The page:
Israeli achievement: No ICC probe over Gaza flotilla raid
Analysis: International Criminal Court prosecutor reaffirms her previous decision not to launch an investigation into the deadly raid on Mavi Marmara ship in May 2010, after Israel succeeds in convincing her that all aspects of the incident have already been properly and thoroughly investigated by the IDF and by a government-appointed commission.
The Mavi Marmara ship left Turkey for Gaza in May 2010 despite the blockade imposed by Israel. Shayetet 13 naval commandos who stormed the ship outside Israel’s territorial water faced violent resistance, which ended with the death of nine of the Marmara passengers.
Three years later, in May 2013, the Union of the Comoros asked the ICC to launch an investigation into the incident. Prosecutor Bensouda held a preliminary examination, and decided about 18 months later not to initiate an investigation. She stated in her decision that “there is a reasonable basis to believe that war crimes were committed by some members of the Israel Defense Forces,” but ruled that the incident was "not of sufficient gravity.”
The Unions of the Comoros, which was likely operated by Palestinian organizations, had trouble accepting this conclusion and appealed the decision. A Pre-Trial Chamber of the ICC accepted the request and asked the prosecutor to reconsider her decision, determining that she had made errors in her assessment of the gravity of the incident.
Upon renewing her examination, Bensouda was flooded with some 5,000 pages of additional material, including testimonies from more than 300 Marmara passengers and autopsy reports prepared by the Turks. The Israeli team, led by Attorney General Avichai Mandelblit (who served as the military advocate general at the time of the first examination) and his senior advisor, attorney Gil Limon, presented strong arguments. The main argument was that Israel had already investigated the matter and conducted all the required examinations, and so there was no room for another investigation.
In late November, Bensouda issued a statement in which she reaffirmed her initial decision not to open an investigation and rejected the criticism. She wrote that some of the people who had asked to become part of the proceeding as victims appeared to have received help in wording their testimonies, and not just in filling out forms. For example, she said, 206 victims used identical or similar terms to describe the people responsible for what happened on the Mavi Marmara, 60 victims used expressions which repeated themselves in an unlikely manner and 24 forms included no witness signature or identification mark, but only the stamp of a law firm that had represented the Union of the Comoros in the past in legal proceedings in the ICC.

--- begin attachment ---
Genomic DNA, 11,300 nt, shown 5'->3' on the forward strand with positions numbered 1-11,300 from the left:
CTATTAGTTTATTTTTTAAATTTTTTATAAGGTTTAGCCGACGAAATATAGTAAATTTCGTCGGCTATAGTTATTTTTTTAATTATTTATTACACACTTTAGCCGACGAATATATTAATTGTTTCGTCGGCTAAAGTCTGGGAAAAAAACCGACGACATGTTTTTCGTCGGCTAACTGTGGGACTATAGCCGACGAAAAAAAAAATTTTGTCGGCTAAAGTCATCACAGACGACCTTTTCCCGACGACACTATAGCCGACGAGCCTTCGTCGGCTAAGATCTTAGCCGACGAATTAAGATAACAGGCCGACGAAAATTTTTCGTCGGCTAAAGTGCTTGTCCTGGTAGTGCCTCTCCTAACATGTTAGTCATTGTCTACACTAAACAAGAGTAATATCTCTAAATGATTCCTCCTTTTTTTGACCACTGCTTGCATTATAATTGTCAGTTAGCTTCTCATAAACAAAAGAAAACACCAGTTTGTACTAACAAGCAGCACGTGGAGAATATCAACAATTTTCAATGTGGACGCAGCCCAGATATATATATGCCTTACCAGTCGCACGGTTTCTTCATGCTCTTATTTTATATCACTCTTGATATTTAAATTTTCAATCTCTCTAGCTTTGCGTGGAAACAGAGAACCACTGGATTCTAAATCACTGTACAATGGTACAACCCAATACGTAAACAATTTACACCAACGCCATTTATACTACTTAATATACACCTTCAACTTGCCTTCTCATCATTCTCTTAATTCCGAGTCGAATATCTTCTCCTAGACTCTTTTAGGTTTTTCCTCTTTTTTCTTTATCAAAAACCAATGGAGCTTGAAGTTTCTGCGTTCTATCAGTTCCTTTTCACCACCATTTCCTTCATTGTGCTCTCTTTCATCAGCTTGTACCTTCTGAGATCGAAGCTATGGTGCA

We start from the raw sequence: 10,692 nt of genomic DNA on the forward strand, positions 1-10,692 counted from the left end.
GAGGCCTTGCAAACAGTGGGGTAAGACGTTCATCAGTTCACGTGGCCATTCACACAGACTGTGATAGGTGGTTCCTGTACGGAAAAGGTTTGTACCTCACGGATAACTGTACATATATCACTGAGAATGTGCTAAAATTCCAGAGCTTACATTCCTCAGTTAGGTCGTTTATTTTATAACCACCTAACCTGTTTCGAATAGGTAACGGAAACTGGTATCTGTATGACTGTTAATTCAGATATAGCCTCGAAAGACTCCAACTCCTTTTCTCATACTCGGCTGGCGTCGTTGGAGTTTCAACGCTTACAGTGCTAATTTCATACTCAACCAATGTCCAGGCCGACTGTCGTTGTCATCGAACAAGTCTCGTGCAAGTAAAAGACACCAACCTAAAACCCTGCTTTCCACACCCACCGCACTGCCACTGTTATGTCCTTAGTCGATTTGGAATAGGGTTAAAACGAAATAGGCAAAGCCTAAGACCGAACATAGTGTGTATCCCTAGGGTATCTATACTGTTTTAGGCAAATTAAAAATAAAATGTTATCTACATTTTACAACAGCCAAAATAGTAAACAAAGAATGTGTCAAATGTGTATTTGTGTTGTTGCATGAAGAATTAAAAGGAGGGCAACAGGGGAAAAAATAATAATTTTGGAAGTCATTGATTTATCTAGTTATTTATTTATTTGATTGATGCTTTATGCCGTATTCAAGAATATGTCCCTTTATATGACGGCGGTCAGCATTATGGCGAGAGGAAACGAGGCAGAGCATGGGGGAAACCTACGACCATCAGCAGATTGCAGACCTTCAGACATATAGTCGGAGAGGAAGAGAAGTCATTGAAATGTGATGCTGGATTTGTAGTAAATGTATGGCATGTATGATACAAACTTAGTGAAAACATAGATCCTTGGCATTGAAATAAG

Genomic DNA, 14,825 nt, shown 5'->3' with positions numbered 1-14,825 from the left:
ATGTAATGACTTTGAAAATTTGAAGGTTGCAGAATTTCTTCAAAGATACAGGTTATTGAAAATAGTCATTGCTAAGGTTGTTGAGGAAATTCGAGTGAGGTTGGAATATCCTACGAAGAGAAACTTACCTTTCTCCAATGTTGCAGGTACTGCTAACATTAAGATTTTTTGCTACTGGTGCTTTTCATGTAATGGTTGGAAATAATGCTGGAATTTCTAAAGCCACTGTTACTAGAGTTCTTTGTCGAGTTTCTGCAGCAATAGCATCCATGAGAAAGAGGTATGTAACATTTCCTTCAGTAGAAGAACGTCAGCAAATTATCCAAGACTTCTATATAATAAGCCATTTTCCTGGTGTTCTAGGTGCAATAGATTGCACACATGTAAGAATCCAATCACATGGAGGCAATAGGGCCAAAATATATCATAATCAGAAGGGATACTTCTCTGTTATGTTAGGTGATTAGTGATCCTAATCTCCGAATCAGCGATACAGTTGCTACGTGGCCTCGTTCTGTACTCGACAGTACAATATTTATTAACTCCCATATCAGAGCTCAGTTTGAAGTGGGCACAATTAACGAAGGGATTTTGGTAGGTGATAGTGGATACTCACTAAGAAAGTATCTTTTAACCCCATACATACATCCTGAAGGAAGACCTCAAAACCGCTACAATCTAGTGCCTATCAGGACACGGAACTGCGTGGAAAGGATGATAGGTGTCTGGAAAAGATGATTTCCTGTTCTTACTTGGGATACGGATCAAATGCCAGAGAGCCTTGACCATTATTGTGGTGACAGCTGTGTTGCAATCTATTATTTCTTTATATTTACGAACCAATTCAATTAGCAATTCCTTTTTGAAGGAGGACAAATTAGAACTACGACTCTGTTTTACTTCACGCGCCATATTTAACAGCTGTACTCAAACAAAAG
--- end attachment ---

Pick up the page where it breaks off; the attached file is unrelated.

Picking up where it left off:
Bensouda rejected other testimonies on the basis of some of the witnesses’ involvement in the acts of violence on board the Mavi Marmara and said others had provided testimonies on things they couldn’t have possibly witnessed first-hand.
On the legal aspect, the prosecutor found there was no room for the Pre-Trial Chamber’s interference in her decision, claiming the judges sought to challenge her discretion rather than just examine if her considerations were reasonable.
Bensouda rejected the judges' analysis on how to examine the gravity of the IDF soldiers’ conduct on the ship. She believes the judges ignored the overall picture and that there was no room to determine that the flotilla activists were “tortured,” but only that they suffered an attack on their “personal dignity,” which is why there was no room for an investigation.
Bensouda further determined that the judges failed to properly address the context in which the IDF soldiers committed the alleged “crimes” and the violence resistance they encountered on the ship. She said the judges’ disregard of the activists’ resistance was particularly surprising in light of the fact that they determined that the IDF soldiers had used force which wasn’t necessarily required. According to the prosecutor, even if live ammunition was used before the takeover, that doesn’t necessarily point to the existence of a policy or plan to carry out crimes.
Israel’s most significant achievement, however, is convincing the prosecutor that it had investigated all aspects of the incident properly and thoroughly— both in the army and in through the Turkel Commission—and drawn conclusions in a way that would make any additional investigation redundant.
Israel, like the United States, is not a member of the ICC in The Hague for old political reasons. Nevertheless, hundreds of complaints have been filed against Israel so far, mainly by Palestinian organizations. The decision rejecting the demand to launch an investigation into the Marmara incident was distributed by the court in Hebrew, Arabic and Turkish, so that all relevant parties would be able to read it in their mother tongue.